It’s a game that will have you striving to get through the levels to unlock more hacks and cores, but the endless mode is where it really lets you go to town on everything you’ve unlocked. If you were a fan of the original, you’ll be right at home in Superhot: Mind Control Delete.
While you’ll become overly familiar with the limited number of levels, the arrangement of enemies and power-ups is always different. No two fights feel the same. Like the brilliant Tetris Effect, Superhot deftly sidesteps monotony and instead becomes hypnotic, inducing the zen-like trance state of the archetypal action hero when deep in the throes of violence. Ultimately it doesn’t matter who you’re fighting or why. What matters is the fight itself, the spectacle and the flow. Superhot’s self-directed choreography emerges triumphant; stylish, dynamic and gripping.
Superhot: Mind Control Delete somehow manages to give a lot more of the same slow-mo action without becoming tiresome or boring. However, things do get bogged down towards the end when the game has a little too much fun at the player's expense.
Mind Control Delete expands on the Superhot universe in every conceivable way. While there’s a lot of fun within its bigger time-manipulating shooter playground, the lofty ambitions result in a unique concept extended beyond its limits.
Mind Control Delete reforms Superhot’s signature slow motion power fantasy into the shape of a procedurally generated roguelike. It retains the shiny spartan aesthetic, the bellicose narrative, and the most satisfying first-person shooter gimmick of the last decade, but the twists and tweaks behind its operation don’t alter its basic complexion. Superhot felt euphoric when it was new. Mind Control Delete can only reheat that sensation of extravagance.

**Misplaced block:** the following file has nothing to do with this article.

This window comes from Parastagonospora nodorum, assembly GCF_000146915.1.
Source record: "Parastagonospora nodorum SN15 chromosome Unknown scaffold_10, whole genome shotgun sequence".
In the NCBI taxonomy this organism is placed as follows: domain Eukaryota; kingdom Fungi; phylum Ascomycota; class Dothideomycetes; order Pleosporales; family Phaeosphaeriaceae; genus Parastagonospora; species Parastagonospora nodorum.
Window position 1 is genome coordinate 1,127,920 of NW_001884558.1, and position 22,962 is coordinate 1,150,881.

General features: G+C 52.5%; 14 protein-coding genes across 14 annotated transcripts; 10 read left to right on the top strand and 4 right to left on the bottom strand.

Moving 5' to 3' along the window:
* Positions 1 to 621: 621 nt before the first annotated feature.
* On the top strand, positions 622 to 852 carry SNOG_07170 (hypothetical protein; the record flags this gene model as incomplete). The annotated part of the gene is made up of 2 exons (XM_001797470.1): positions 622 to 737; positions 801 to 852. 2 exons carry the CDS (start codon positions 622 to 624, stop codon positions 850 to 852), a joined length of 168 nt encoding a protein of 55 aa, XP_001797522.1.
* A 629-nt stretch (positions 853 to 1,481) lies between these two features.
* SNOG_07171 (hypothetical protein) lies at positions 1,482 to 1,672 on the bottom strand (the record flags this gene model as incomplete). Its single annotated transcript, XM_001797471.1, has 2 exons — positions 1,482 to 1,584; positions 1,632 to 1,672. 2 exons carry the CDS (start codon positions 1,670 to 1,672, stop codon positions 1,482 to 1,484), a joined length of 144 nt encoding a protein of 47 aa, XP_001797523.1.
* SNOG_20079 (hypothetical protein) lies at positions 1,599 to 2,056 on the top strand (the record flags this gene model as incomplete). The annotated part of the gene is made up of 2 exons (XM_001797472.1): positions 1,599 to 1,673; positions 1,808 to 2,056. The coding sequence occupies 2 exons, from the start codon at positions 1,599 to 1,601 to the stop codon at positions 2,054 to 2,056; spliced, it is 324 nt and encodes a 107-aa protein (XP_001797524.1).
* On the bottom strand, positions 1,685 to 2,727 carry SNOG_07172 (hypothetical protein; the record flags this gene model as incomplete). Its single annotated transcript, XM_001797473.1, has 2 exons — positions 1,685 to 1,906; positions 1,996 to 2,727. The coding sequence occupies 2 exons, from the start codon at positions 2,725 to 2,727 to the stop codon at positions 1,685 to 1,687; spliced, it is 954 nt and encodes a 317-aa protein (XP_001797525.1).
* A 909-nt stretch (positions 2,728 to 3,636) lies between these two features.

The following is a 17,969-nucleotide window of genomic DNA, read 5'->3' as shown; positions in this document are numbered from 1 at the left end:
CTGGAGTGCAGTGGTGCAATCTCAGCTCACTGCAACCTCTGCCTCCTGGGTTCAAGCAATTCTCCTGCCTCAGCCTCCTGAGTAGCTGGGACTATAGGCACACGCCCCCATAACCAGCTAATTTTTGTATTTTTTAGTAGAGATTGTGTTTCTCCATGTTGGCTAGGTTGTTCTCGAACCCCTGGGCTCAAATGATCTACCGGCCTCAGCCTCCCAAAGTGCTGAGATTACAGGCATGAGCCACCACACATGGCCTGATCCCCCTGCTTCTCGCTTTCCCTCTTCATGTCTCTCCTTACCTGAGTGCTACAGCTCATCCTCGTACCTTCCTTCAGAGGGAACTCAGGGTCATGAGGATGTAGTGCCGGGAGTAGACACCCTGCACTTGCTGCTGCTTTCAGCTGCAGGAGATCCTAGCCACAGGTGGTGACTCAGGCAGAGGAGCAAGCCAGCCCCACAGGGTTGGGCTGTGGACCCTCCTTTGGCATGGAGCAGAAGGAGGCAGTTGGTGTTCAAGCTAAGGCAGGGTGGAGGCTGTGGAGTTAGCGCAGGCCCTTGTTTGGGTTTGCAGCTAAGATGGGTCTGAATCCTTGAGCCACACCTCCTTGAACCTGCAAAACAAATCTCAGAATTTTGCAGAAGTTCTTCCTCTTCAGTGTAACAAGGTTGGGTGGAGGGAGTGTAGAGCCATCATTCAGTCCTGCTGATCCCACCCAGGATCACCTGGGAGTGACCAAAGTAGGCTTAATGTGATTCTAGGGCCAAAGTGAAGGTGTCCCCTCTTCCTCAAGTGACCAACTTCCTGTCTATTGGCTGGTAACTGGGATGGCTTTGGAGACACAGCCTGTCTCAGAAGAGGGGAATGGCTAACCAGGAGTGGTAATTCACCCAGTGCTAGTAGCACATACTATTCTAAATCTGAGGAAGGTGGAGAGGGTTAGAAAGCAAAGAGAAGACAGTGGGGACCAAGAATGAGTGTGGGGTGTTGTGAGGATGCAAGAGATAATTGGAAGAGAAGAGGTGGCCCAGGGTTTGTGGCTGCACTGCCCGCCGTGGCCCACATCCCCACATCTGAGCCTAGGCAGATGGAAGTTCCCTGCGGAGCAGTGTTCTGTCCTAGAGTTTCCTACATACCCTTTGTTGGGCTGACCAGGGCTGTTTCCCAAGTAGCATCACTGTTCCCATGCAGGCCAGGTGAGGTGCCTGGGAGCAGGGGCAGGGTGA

Mind Control Delete ultimately feels like an arcade-mode add-on that should’ve been included with the original release. Although it’s novel, I value the original’s audacity in presenting a brilliant idea without wasting any of my time. Mind Control Delete feels like the antithesis of that – it’s a bloated diversion that exists to provide more hours of gameplay without any larger purpose. It’s just more for the sake of more, and after my time with it, I’d say it’s actually too much, too late.
Superhot: Mind Control Delete builds upon its predecessor by adding new, creative enemy types along with a host of interesting gameplay features. However, the larger picture direction in which MCD chooses to go leads to a disappointing and overall boring experience.
Much of what made Superhot so enjoyable was that every level was carefully, individually crafted. Because of this, playing a level of Superhot in 2016 felt like solving a puzzle, as opposed to mindlessly gunning down enemies. In MCD, levels are procedurally generated, so you will inevitably play the same maps over and over again. There is now an unknown kill quota required to complete each level, along with the player having multiple lives.
The entire game design of Superhot was built on the foundation of a one-hit kill system. As a result, MCD feels like an interesting game built on the incorrect foundation—the game falls apart once the novelty of the new features is lost. MCD feels less like puzzle solving and more like slow-motion survival. It only takes one or two hours for MCD to feel boring and repetitive.
Additionally, without spoiling anything, the ending was, to me, completely unacceptable.
SummaryONE OF US. ONE OF US. Still outnumbered, still outgunned. Enemies swirl around you in a storm of slow motion violence. Battle after battle, each fallen foe pushes you closer to the secrets hiding in the game and each secret gives you more powers to fight the System’s unending opposition.